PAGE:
State Auditor Troy Kelley surrounded by media as he leaves the U.S. District Court after pleading not guilty to 10 counts. (Photo by Venice Buhain.)

State Auditor Troy Kelley surrounded by media as he leaves the U.S. District Court after pleading not guilty to 10 counts. (Photo by Venice Buhain.)

State Auditor Troy Kelley entered a not guilty plea to 10 counts connected to tax evasion and obstruction in U.S. District Court in Tacoma on Thursday.

U.S. District Court Judge J. Richard Creatura set the trial date at June 8, and released Kelley on his own recognizance. Creatura allowed Kelley to travel to South Korea for scheduled Washington National Guard duty and throughout Washington for his children’s sports events.

Amid calls for his resignation from Democrats, Republicans and Gov. Jay Inslee, Kelley maintained his innocence and announced he would be taking a leave of absence from his position starting May 1.

“I take this action to allow my office to the important work without distractions and to allow me to participate fully in my defense,” he read from a statement in front of reporters at a press conference. “I fully expect to resume my duties when these old legal matters are finally put to rest.”

Kelley read from the prepared statement before leaving through a back door, on advice from his lawyers.

State Auditor Troy Kelley, behind the podium, addresses reporters as his attorneys (l-r) Rob McCallum and Mark Bartlett, look on. (Photo by Venice Buhain)

State Auditor Troy Kelley, behind the podium, addresses reporters as his attorneys (l-r) Rob McCallum and Mark Bartlett, look on. (Photo by Venice Buhain)

“I’m very confident — very confident — that I will be able to prove my innocence. I look forward to doing that in an open court of law,” he read.

He maintained that he will clear his name and his activities at the company are in line with current real estate practices.

“It’s not our intent to settle the case, unless there’s a dismissal of the indictment,” one of his attorneys Rob McCallum told reporters.

Kelley has been under public scrutiny since March, when federal investigators raided his Tacoma home, and requested information from the State Auditor’s Office.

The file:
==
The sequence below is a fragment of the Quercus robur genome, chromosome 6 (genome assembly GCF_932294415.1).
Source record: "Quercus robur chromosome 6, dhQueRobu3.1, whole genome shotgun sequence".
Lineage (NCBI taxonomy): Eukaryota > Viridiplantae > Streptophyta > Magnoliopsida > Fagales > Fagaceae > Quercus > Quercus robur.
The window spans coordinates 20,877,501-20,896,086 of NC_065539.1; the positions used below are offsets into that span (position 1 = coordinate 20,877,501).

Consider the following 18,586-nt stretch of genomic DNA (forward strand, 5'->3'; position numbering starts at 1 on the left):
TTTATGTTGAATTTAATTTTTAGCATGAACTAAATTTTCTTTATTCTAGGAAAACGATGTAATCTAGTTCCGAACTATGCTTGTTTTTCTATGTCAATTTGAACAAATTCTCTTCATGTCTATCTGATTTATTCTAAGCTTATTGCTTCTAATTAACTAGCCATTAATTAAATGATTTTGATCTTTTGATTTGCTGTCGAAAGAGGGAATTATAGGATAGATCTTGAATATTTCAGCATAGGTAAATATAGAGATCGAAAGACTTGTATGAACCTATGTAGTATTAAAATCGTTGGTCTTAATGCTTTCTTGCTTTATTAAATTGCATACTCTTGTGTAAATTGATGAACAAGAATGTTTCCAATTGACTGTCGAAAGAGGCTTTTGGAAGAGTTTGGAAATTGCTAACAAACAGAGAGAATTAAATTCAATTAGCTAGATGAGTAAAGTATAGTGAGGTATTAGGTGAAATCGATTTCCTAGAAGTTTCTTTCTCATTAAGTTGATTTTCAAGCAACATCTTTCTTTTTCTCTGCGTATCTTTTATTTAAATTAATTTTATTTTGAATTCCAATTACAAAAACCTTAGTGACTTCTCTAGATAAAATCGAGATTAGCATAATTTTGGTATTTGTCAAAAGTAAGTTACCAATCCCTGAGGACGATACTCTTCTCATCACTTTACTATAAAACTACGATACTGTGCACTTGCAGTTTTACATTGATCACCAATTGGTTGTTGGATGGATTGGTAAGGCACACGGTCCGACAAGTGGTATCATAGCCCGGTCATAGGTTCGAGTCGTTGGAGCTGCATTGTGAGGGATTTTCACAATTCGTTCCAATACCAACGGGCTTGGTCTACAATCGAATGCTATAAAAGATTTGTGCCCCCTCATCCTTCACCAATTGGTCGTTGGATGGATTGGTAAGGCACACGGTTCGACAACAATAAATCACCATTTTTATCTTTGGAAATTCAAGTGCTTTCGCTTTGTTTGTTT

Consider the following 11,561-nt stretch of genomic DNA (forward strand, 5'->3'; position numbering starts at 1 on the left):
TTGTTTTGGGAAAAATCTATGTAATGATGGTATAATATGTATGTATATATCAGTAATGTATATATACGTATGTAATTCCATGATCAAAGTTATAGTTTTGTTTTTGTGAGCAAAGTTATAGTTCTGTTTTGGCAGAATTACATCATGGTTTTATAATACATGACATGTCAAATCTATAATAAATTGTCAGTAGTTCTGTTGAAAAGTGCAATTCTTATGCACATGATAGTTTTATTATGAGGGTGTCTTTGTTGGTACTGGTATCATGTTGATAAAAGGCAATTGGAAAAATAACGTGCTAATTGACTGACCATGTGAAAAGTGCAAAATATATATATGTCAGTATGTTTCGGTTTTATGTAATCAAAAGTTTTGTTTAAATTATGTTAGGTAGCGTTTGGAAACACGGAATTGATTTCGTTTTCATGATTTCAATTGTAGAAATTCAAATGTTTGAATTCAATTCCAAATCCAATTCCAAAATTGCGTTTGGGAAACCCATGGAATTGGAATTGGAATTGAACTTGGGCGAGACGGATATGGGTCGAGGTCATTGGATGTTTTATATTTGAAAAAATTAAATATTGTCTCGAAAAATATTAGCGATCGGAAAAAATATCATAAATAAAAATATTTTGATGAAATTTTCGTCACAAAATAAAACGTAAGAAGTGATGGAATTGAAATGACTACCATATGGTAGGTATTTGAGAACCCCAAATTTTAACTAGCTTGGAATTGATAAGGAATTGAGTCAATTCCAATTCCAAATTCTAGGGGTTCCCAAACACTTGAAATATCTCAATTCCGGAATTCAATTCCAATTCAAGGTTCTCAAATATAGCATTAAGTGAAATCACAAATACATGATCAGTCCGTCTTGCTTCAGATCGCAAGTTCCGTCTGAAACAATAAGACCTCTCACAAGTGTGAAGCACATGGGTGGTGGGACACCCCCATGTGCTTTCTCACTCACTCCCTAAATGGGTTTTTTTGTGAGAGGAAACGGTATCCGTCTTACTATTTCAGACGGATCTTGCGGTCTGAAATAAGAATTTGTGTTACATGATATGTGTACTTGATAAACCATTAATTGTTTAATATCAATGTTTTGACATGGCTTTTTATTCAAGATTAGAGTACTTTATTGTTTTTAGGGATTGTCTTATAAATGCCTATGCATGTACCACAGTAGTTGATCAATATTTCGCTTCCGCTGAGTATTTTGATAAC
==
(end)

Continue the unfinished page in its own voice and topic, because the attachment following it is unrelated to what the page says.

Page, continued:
It emerged that the federal investigators were looking into financial activities related to The Post Closing Department, Kelley’s former real estate transaction business in California. They also had requested information related to Jason JeRue, who worked with Kelley at the California company, and then took a part time remote job at the Auditor’s office in 2013.

The charges filed this week are related to alleged activities Kelley conducted at Post Closing Department. According to the indictment filed by the U.S. Attorney’s Office on Thursday, Kelley withheld more than $2 million that he was supposed to return to clients and that he moved the money between accounts and between states. The indictment also alleges that when the companies filed a lawsuit to get the money back, Kelley lied under oath. The indictment also alleges that Kelley filed false income tax returns, and then lied to Internal Revenue Service agents who questioned him about it in April 2013.

U.S. Justice Department spokeswoman Emily Langlie declined to comment on whether charges were forthcoming against JeRue.

Each count is punishable between 3 and 10 years in prison, according to the U.S. Attorneys Office.

Kelley, a Democrat, was a state legislator elected to the State Auditor’s Office after Auditor Brian Sonntag decided not to run.

The State Auditor’s Office is consulting with the State Attorney General’s Office to find out whether Kelley will be paid during his leave of absence, according to spokesman Thomas Shapley.

McCallum and Kelley’s other attorney, Mark Bartlett, told reporters that it was unusual for a criminal case to be filed in connection to a settled civil case.

“I have never ever seen a criminal case brought related to civil deposition or civil filings,” Bartlett said.

Bartlett said that Kelley believed that the case was behind him before he ran for the state auditor’s office.

“That tells you more about what was in Troy Kelley’s mind than anything else. He clearly didn’t think he’d done anything wrong,” Barlett said.

“If he had thought he did anything wrong,the last thing he would have done is run for office.”

New deadline for mental-health evaluations

By | March 12, 2015 | 0 Comments

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Washington jails and hospitals now will have a deadline of two weeks to complete mental health evaluations under a bill Gov. Jay Inslee signed into law Thursday.

“Defendants do have the right to understand the proceedings against them and to participate in their own defense,” he said. “We all know we now need to turn to the important task of making sure this bill and these provisions are funded adequately.”

In a class-action lawsuit filed against the state, people charged with crimes say they were forced to wait an unconstitutional amount of time before receiving mental health evaluations for competency to stand trial, sometimes weeks or months.

Hospitals, under Senate Bill 5889, will have 14 days to offer admission to a defendant for inpatient competency evaluations. Jails must also complete evaluations within that time frame, with an option to extend another seven days for clinical reasons.

The new time limit will be phased in throughout a period of one year beginning July 1. If a jail or hospital exceeds a time limit, it will have to submit a report to the Legislature and governor’s office, and the defendant could use the missed deadline as a defense in court.

A shortage of psychiatric beds and staff contributed to the long wait times, mental health officials say. Lawmakers last month passed a supplemental budget with more than $20 million toward the state’s mental health system, including adding 45 beds to the Western State Hospital mental health wards.

Categories: Criminal Justice